The brewery has caught on well with the local expat community as well. "We come here for the local ale, it reminds us of our time back in Yorkshire," says Ashley Stuart, who works in a local BPO.

Rockman's Beer Island, Gurgaon
Rockman's Beer Island in Gurgaon serves four beer varieties brewed on the premises of the pub. Here, patrons can see the imposing copper mash-and-wort kettles and the stainless steel fermenta-tion/storage casks from which beer is dispen-sed through taps at the pub counter.

Of the three main outlets at Rockman's — Bavarian, Keg & Barrels, and Rockdome — Bavarian is a German-style pub brewery that promises authentic German cuisine. At Bavarian, beer is produced according to the Reinheitsgebot, also called the Bavarian Purity Law, which stipulates that beer be brewed only from four natural ingredients — malt (from barley or wheat), hops, yeast and water. While the first three ingredients are imported from Germany, the fourth is treated at a special plant in Gurgaon. As if that wasn't enough — the monstrous tanks and barrels are supplied by Kaspar Schulz (Bamberg), a three-century-old German manufacturer of brew systems.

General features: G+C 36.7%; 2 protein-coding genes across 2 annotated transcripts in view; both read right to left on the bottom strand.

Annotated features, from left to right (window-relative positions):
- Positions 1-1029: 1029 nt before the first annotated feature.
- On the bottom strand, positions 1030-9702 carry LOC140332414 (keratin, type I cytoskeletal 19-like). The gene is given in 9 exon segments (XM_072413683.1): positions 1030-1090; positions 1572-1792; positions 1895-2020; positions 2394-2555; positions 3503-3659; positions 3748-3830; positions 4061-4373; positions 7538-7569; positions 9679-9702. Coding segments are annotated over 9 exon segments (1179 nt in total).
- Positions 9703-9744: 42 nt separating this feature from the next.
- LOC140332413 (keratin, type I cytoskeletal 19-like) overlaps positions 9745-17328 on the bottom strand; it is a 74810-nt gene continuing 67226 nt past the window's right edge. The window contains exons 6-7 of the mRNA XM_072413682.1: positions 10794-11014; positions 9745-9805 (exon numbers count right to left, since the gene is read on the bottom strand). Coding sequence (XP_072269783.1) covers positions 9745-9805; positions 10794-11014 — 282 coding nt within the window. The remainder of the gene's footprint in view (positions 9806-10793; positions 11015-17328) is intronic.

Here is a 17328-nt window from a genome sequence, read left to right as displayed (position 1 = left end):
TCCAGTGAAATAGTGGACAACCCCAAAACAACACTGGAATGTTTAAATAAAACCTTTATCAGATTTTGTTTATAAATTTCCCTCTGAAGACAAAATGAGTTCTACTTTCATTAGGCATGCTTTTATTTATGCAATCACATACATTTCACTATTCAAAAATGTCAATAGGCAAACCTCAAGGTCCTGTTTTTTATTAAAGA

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Shobhit Kumar, unit head, Rockman's Beer Island, vouches for the beer's kosher preparation: "We don't use preservatives to give a longer shelf life to our beer, nor do we use unnatural CO2. The CO2 the beer contains is naturally produced during fermentation." Sounds good. But how does the beer taste? We tasted all four varieties and here's what we found…